Incidentally, the above formula for S^{2} disagrees with the formula given in the rec.puzzles FAQ, which is 1  [ 1  (1/2)^{n}^{2 }] ^{n}. To doublecheck the validity of the formula derived above, I wrote a “Monte Carlo” simulation program to randomly pick n points on a sphere and check to see if they are all in one hemisphere. The results are summarized below: 

n simulation Pr{n,2} FAQ(n,2) FAQ(n1,2) 
     
1 1.0000 1.0000 2.0000 0.0000 
2 1.0000 1.0000 1.0000 2.0000 
3 1.0000 1.0000 0.8750 1.0000 
4 0.8742 0.8750 0.6835 0.8750 
5 0.6862 0.6875 0.4871 0.6835 
6 0.4954 0.5000 0.3211 0.4871 
7 0.3365 0.3438 0.1993 0.3211 
8 0.2295 0.2266 0.1183 0.1993 
9 0.1508 0.1445 0.0681 0.1183 
10 0.0889 0.0898 0.0384 0.0681 

These results (10000 samples per n) seem to agree well with the formula for Pr{n,2} derived above, but disagree with the FAQ formula. If we adjust the FAQ formula by replacing n with n1 the discrepancy is reduced (and actually agrees exactly with the correct formula for n = 3 and 4), but it still does not give the correct results in general.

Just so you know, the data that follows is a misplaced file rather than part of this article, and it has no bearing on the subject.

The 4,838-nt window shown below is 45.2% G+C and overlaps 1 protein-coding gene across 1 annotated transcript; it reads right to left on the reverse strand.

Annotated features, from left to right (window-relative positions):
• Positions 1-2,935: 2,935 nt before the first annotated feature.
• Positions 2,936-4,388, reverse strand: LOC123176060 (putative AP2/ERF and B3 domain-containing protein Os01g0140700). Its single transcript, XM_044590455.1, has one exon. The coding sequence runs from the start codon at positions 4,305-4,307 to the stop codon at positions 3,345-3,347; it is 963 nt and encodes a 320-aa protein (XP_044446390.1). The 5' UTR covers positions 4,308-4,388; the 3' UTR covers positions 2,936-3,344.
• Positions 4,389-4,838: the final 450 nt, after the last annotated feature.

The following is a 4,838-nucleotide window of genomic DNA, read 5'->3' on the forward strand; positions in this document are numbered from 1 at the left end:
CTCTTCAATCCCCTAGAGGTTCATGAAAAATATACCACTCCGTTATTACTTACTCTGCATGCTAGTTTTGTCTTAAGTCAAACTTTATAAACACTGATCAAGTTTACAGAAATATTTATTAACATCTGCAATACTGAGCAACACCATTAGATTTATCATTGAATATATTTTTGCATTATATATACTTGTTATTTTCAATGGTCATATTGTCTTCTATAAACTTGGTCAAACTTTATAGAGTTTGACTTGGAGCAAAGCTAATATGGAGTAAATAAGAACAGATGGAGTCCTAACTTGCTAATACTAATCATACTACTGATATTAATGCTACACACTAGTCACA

The general overall solution given above rests on the assertion that f_{d}(n) has a definite value independent of the chosen axes (assuming no special coincidences), and that it is a polynomial in n of degree d. This was only presented as plausible, but without a rigorous proof. To prove these assertions for the case d = 2, notice that any two great circles intersect each other at two points, so there are four “edges”, and they partition the spherical surface into four regions. (Again, we can neglect repeated circles, and points where more than two circles intersect, because these have zero probability.) If we then add another great circle to n given circles, the number of vertices will increase by 2n. Each vertex is the meeting point of four edges, but each edge meets at two vertices, so there are twice as many edges as vertices. Hence, the number of vertices increases by 4n. The Euler characteristic of a spherical polyhedron is 2 = V – E + F, where V, E, and F are the numbers of vertices, edges, and faces, respectively. It follows that the number of faces must increase by 2n when adding the (n+1)th great circle. Thus we have the two conditions F(2) = 4 and F(n+1) = F(n) + 2n. It follows that F(n) is a quadratic polynomial, so F(n) = An^{2} + Bn + C, and the condition implies 2n(A1) = (A+B). This must hold for all n, so we must have A = 1, and so B = 1. Combining these with the first condition gives C = 2, so we get F(n) = n^{2} – n + 2, and therefore the probability of all n points falling in a single hemisphere is (n^{2} – n + 2) / 2^{n}, in agreement with the previous derivation. Similar arguments can be made for higher dimensions.